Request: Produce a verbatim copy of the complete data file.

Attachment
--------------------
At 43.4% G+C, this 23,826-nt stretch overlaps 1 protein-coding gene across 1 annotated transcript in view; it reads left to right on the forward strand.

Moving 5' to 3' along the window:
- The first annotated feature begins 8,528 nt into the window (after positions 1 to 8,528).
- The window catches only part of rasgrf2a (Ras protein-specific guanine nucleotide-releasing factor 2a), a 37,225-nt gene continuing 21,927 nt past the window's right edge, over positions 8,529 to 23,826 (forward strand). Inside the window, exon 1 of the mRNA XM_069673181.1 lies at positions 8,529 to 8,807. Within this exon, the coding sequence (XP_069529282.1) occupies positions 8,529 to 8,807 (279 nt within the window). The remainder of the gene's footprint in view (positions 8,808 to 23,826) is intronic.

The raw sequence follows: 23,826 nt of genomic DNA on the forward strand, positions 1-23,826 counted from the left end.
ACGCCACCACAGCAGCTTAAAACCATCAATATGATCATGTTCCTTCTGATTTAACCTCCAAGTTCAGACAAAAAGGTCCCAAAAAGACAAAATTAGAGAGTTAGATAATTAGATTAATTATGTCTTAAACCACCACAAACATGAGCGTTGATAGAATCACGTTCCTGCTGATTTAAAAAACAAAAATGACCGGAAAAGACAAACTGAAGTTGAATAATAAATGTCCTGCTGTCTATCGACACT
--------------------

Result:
At 43.4% G+C, this 23,826-nt stretch overlaps 1 protein-coding gene across 1 annotated transcript in view; it reads left to right on the forward strand.

Moving 5' to 3' along the window:
- The first annotated feature begins 8,528 nt into the window (after positions 1 to 8,528).
- The window catches only part of rasgrf2a (Ras protein-specific guanine nucleotide-releasing factor 2a), a 37,225-nt gene continuing 21,927 nt past the window's right edge, over positions 8,529 to 23,826 (forward strand). Inside the window, exon 1 of the mRNA XM_069673181.1 lies at positions 8,529 to 8,807. Within this exon, the coding sequence (XP_069529282.1) occupies positions 8,529 to 8,807 (279 nt within the window). The remainder of the gene's footprint in view (positions 8,808 to 23,826) is intronic.

The raw sequence follows: 23,826 nt of genomic DNA on the forward strand, positions 1-23,826 counted from the left end.
ACGCCACCACAGCAGCTTAAAACCATCAATATGATCATGTTCCTTCTGATTTAACCTCCAAGTTCAGACAAAAAGGTCCCAAAAAGACAAAATTAGAGAGTTAGATAATTAGATTAATTATGTCTTAAACCACCACAAACATGAGCGTTGATAGAATCACGTTCCTGCTGATTTAAAAAACAAAAATGACCGGAAAAGACAAACTGAAGTTGAATAATAAATGTCCTGCTGTCTATCGACACT